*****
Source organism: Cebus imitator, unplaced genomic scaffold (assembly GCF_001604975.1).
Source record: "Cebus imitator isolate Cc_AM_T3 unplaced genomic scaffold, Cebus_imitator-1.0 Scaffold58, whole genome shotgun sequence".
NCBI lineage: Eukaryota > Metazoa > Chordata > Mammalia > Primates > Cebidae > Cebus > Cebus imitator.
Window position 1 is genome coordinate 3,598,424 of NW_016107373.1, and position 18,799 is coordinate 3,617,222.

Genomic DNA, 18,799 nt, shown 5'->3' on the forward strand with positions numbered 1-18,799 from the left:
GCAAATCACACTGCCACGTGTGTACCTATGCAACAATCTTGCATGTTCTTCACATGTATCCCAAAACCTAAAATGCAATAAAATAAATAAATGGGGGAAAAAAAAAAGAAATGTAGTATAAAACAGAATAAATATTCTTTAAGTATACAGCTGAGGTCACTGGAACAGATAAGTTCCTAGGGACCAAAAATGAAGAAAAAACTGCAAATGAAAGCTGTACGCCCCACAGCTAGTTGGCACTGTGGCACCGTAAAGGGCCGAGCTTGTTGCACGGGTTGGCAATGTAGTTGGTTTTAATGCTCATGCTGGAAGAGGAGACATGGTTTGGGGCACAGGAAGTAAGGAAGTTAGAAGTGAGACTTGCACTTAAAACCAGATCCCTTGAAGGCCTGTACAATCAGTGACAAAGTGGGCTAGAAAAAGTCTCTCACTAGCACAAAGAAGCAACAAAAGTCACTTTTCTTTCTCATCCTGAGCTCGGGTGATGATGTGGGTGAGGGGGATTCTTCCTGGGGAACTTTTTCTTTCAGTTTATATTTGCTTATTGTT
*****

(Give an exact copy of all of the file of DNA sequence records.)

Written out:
Source organism: Cebus imitator, unplaced genomic scaffold (assembly GCF_001604975.1).
Source record: "Cebus imitator isolate Cc_AM_T3 unplaced genomic scaffold, Cebus_imitator-1.0 Scaffold58, whole genome shotgun sequence".
NCBI lineage: Eukaryota > Metazoa > Chordata > Mammalia > Primates > Cebidae > Cebus > Cebus imitator.
Window position 1 is genome coordinate 3,598,424 of NW_016107373.1, and position 18,799 is coordinate 3,617,222.

Genomic DNA, 18,799 nt, shown 5'->3' on the forward strand with positions numbered 1-18,799 from the left:
GCAAATCACACTGCCACGTGTGTACCTATGCAACAATCTTGCATGTTCTTCACATGTATCCCAAAACCTAAAATGCAATAAAATAAATAAATGGGGGAAAAAAAAAAGAAATGTAGTATAAAACAGAATAAATATTCTTTAAGTATACAGCTGAGGTCACTGGAACAGATAAGTTCCTAGGGACCAAAAATGAAGAAAAAACTGCAAATGAAAGCTGTACGCCCCACAGCTAGTTGGCACTGTGGCACCGTAAAGGGCCGAGCTTGTTGCACGGGTTGGCAATGTAGTTGGTTTTAATGCTCATGCTGGAAGAGGAGACATGGTTTGGGGCACAGGAAGTAAGGAAGTTAGAAGTGAGACTTGCACTTAAAACCAGATCCCTTGAAGGCCTGTACAATCAGTGACAAAGTGGGCTAGAAAAAGTCTCTCACTAGCACAAAGAAGCAACAAAAGTCACTTTTCTTTCTCATCCTGAGCTCGGGTGATGATGTGGGTGAGGGGGATTCTTCCTGGGGAACTTTTTCTTTCAGTTTATATTTGCTTATTGTT